5 essential items for a project manager’s CV
When it comes to furthering your project management career, a well written professional CV is essential. If you are writing or re-writing your CV it can be confusing knowing which advice to follow and what to ignore. As a former recruiter I have learnt that there are five key things that employers and recruiters look for in project manager CVs.
1. Contact details
Your CV should contain the following details:
- Full name and address
- Email address
- Phone Number
- LinkedIn profile URL
I am always surprised how many candidates don’t include their LinkedIn profile URL on their CV. Employers and recruiters expect candidates to have a solid online presence, so it is essential to include your LinkedIn URL. It is highly likely that employers and recruiters will look you up online before short-listing candidates, so your LinkedIn Profile needs to look professional.
2. Professional summary
Employers and recruiters spend an average of seven seconds reading a CV, so you need to immediately capture their attention. A well written professional summary shall meet the following points:
- Be 4-6 lines in length
- Effectively convey to the reader your areas of expertise
- Highlight your key skills and how they will benefit your prospective employer
It is essential that you know what key skills employers seek so you can mention relevant qualities in your professional summary.
3. Career summary
As a CV writer, a common mistake I have noticed in my clients’ CVs is that they give an account of each and every responsibility they have undertaken for all of their jobs. But this isn’t necessary; instead, your CV should give highlights of your career.
Your career highlights section should follow the below recommendations:
- Give an overview of your role including who you reported to, how many people you managed (if applicable), details of the project and the value of the project.
- Explain your achievements for each role.
- Contain relevant keywords so that your CV will pass the ATS systems used by employers to search for candidates.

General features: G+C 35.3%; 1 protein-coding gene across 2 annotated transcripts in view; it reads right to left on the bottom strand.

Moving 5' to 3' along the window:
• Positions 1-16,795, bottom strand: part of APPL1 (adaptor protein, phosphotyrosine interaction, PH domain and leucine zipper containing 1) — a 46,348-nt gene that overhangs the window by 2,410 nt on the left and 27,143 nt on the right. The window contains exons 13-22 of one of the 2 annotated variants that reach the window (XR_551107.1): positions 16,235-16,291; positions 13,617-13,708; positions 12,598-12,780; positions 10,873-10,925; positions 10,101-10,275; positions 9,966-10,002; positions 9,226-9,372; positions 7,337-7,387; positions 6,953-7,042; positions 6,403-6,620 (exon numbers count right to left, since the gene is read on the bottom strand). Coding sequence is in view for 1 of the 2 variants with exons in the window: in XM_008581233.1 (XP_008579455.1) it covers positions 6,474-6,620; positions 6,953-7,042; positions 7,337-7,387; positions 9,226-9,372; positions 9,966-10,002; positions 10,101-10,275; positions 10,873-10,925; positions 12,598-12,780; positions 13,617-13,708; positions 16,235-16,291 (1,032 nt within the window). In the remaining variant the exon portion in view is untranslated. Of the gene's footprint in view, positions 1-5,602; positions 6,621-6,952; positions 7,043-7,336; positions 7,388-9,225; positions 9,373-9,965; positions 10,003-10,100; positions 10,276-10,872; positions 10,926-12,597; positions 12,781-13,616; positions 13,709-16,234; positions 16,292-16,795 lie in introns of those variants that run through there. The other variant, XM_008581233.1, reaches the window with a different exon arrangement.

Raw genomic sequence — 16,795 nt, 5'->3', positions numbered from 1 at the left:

You need to ensure you include enough information about your duties to give employers a good understanding of what you do. It is important to include detail on the methodologies and tools you have used.
Examples of good achievements to mention include:
- Reducing costs
- Increasing revenue
- Increasing productivity
- Improving processes
- Promoting efficiencies
It is important that, as well as mentioning the achievements, you explain what you did. Mention any challenges or issues faced and how you overcame them.
You should note relevant achievements for each position you have held. This is because employers and recruiters want to see that you have a proven history of contributing to the bigger picture at every position you’ve had.
4. Professional development
Your professional development section is a relatively small part of your CV so don’t worry about going into too much detail here. Employers are more interested in your experience and so the focus should be on what you have done in your current and previous jobs.
Your professional development section should contain the following information:
- Degree (if applicable)
- Any recent further education undertaken
- Details of courses completed
- Any project management qualifications that add value to your CV e.g. PRINCE2, PMP, ITIL
It is important that you only mention recent and relevant education, qualifications and courses in the professional development section. There is no point in mentioning each and every course you have completed as employers are only interested in the ones relevant to the job they are recruiting for.
5. Personal development
Generally, most of my project manager clients’ CVs follow the same format. Employers want to see that you are invested in your career, so mentioning any of the below (if applicable) will help you stand out.
Forum contributions: If you contribute to a forum it shows that you have an understanding of industry matters. Be aware that if you mention the names of the forums you contribute to employers may look you up online so you want to be confident that the contributions you have made sell the image of you being a knowledgeable project manager.
Personal achievements: Employers want to see that you are a well-rounded person and have interests outside of work. Any impressive personal achievements that demonstrate key skills like teamwork, communication skills and management abilities are worth mentioning on your CV. Instead of just mentioning the achievement, try to explain how you achieved it.
Mentorship: If you are a mentor or protege it is worth mentioning this in your CV. From an employer’s perspective if you a mentor it shows that you have the expertise to share with colleagues – a valuable trait. If you are a protege, it shows that you are interested in developing professionally and this is also attractive to an employer.
Membership of societies: These can be project management related societies or personal societies. It is especially worth mentioning membership of societies if you are in a position of responsibility such as being a Treasurer.
Writing a CV that helps you stand out from the competition is difficult and it requires in-depth thinking about your areas of expertise and how you add value to organisations and teams. These five essential inclusions will show you possess the require skills and experience and put you in good stead to start getting call-backs for interviews.